A quick recap in case you’ve been busy reading other news: Governor Walker is he of the Wisconsin budget fiasco wherein he instituted tax cuts that unbalanced the budget which he then proceeded to use as an excuse to break the collective bargaining rights of state employees which, given that the unions were perfectly willing to negotiate with him on all other aspects, it’s clear that his real aim isn’t really about balancing the budget. Plus which, no one seems quite able to explain how union-busting actually resolves a budget crisis, so Paul Krugman’s analysis is most likely spot on. Anyway, the upshot of all this has been quite spectacular to watch: huge protests, people from around the world ordering pizza and donating coffee to the protesters, support from Egyptian protesters, state Democratic senators fleeing the state in order to prevent the necessary quorum for passing the union-busting bill, sneaky maneuvers such as a partisan vote to require pay checks to be picked up in person and so on.
So when word spread that one of the brothers Koch had called up Governor Walker, his office confirmed the phone call, and then it was revealed to be a prank, well that was just too amusing. However, analysis of the phone call becomes much more interesting. See Koch Brothers “Prank” No Laughing Matter by Mary Bottari (same article featured in TruthOut: Koch Brothers “Prank” No Laughing Matter and at AlterNet: Hilarious Koch Prank May Reveal Serious Ethics Violations By Wisconsin Governor Scott Walker):
[…] the Governor also explains how he is going to layoff thousands of Wisconsin workers as a tactic to get the Democrats to cooperate: “So, we’re trying about four or five different angles. Each day we crank up a little bit more pressure. The other thing is I’ve got layoff notices ready, we put out the at-risk notices, we’ll announce Thursday, they’ll go out early next week and we’ll probably get five to six thousand state workers will get at-risk notices for layoffs. We might ratchet that up a little bit too.”
The move has been called “despicable” and “ruthless “ and “sickening.” But most importantly, if he is choosing to lay off workers as a political tactic when he wasn’t’ otherwise planning to do so then it is not just morally repugnant but legally questionable. State and federal contract and labor law has protections against this type of abusive behavior and inappropriate quid pro quo.
This morning the Capital Times quotes the state’s former Attorney General: “There clearly are potential ethics violations, and there are potential election-law violations and there are a lot of what look to me like labor-law violations,” said Peg Lautenschlager, a Democrat who served as Wisconsin’s Attorney General after serving for many years as a U.S. Attorney. The head of the state teacher’s association, Mary Bell, reminds us: “he literally planned to use five to six thousand hardworking Wisconsin taxpayers as political pawns in his political game. He actually thought through a strategy to lay people off – deny them the ability to feed their families – and use it as leverage for his political goals.”
Breaking unions, punitively laying people off… this governor’s a real charmer… just the sort of job-creating guy you want on board, isn’t he?
Ezra Klein weighs in: What a prank call proves about Wisconsin
But if the transcript of the conversation is unexceptional, the fact of it is lethal. The state’s Democratic senators can’t get Walker on the phone, but someone can call the governor’s front desk, identify themselves as David Koch, and then speak with both the governor and his chief of staff? That’s where you see the access and power that major corporations and wealthy contributors will have in a Walker administration, and why so many in Wisconsin are reluctant to see the only major interest group representing workers taken out of the game.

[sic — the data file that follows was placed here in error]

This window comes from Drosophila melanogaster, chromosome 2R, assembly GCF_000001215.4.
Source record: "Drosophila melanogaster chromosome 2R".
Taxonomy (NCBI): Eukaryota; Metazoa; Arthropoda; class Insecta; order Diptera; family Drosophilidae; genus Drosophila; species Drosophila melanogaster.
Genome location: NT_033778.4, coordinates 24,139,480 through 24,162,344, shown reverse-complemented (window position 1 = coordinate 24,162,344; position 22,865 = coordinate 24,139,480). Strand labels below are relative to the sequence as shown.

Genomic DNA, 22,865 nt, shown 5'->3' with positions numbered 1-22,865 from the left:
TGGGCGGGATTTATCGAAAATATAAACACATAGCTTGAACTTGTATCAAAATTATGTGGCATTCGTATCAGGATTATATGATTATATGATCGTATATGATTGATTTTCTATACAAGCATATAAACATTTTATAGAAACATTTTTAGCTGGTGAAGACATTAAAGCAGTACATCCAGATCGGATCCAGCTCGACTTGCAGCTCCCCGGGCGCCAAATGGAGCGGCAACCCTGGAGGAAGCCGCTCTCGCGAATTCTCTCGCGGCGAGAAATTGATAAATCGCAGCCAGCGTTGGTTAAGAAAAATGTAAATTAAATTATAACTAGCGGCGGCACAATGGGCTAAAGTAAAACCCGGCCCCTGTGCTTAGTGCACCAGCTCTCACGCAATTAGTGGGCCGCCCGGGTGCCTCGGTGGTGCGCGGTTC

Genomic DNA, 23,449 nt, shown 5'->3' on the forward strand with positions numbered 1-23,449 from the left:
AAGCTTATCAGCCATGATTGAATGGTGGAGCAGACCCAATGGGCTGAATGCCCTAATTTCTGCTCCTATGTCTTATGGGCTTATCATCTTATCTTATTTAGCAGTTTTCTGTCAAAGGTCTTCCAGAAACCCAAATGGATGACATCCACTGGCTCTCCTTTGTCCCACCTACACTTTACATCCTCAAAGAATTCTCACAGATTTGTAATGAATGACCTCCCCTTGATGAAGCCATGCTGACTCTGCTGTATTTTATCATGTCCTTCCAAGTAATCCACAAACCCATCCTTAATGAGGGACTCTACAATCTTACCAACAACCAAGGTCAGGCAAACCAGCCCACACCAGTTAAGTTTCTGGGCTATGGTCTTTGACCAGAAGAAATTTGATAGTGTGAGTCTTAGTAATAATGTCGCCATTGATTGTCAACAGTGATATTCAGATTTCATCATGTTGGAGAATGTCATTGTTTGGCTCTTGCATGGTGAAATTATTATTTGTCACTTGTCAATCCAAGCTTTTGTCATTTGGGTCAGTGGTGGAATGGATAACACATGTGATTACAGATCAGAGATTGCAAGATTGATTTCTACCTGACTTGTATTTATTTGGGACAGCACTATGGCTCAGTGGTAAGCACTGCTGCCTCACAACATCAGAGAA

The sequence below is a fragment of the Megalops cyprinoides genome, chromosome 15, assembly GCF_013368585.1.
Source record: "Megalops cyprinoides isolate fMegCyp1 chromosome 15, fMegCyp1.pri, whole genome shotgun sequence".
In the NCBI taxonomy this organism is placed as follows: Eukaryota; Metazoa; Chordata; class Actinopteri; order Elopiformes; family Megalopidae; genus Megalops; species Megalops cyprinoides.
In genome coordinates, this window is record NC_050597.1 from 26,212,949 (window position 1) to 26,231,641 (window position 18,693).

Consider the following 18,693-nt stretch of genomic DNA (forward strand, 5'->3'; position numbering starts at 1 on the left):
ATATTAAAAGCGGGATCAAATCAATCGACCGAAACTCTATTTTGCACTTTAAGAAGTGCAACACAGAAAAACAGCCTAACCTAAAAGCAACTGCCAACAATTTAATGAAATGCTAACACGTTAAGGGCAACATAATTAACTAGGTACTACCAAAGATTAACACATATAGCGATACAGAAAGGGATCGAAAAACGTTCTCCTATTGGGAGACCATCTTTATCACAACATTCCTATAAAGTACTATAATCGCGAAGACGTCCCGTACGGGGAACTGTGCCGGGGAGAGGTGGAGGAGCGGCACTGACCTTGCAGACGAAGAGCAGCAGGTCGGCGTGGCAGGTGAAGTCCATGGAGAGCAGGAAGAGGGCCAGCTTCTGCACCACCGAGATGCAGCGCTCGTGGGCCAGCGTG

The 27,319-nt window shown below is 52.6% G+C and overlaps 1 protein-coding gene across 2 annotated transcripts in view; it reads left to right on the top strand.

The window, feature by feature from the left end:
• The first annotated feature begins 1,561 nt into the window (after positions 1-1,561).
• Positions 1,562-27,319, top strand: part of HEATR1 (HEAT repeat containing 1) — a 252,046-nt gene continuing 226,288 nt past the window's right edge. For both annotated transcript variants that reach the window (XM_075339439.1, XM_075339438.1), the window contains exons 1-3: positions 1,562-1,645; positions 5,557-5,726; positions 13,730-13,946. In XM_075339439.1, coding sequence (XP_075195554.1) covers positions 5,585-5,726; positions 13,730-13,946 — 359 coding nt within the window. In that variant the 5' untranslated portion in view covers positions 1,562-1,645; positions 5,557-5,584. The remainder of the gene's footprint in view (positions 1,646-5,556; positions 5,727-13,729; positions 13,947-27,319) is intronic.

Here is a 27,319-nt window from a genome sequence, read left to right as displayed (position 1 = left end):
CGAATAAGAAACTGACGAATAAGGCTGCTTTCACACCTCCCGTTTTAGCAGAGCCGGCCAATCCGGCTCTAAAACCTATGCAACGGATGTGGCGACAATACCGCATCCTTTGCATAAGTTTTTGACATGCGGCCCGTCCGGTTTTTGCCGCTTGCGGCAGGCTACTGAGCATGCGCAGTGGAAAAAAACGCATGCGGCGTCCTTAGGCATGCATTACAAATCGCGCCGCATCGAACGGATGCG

The critique many conservatives have made of public-sector unions is that they both negotiate with and fund politicians. It’s a conflict of interest. Well, so too do corporations, and wealthy individuals. That’s why Murphy — posing as Koch — was able to get through to Walker so quickly. And it shows what Walker is really interested in here: He is not opposed, in principle, to powerful interest groups having the ear of the politicians they depend on, and who depend on them. He just wants those interest groups to be the conservative interest groups that fund him, and that he depends on.
Bingo. This is like when I point out that conservative people love welfare… so long as it is for them and their companies and not for poor people.
RudePundit has a scathing summary here: Note to Republican Governors: Pissing Off the Unions Is Never a Good Idea.
And finally, I’ll note that all this activity (which isn’t even restricted to Wisconsin; there are protests and similar issues in a number of states) isn’t catching the attention of the mainstream media (why, again, are these people important? Inasmuch as they’re so completely irrelevant???) Will The Sunday Shows Ignore Labor For The Second Week In A Row?
Despite the obvious newsworthiness of these protests, the Sunday morning news shows last week (Fox News Sunday, NBC’s Meet the Press, CBS’s Face the Nation, CNN’s State of the Union, and ABC’s This Week) featured no labor leaders or members. Instead, they turned to the likes of conservative commentator George Will, CNBC’s Rick Santelli, Liz Cheney, and even a Thomas Jefferson impersonator, while Walker himself made an appearance on Fox.
Par for the course. We need a new media. We need lots of new things, actually, but this would be a start.
Transcript of phone call (after some commentary).
ETA: And don’t piss off your local law enforcement, either: Police Chief Demands Explanation for Walker’s “Troubling” Statements During Prank Call With “Koch”.
ETA: Or the mayor: Wisconsin: Madison Mayor Cieslewicz is ‘furious’ at Scott Walker.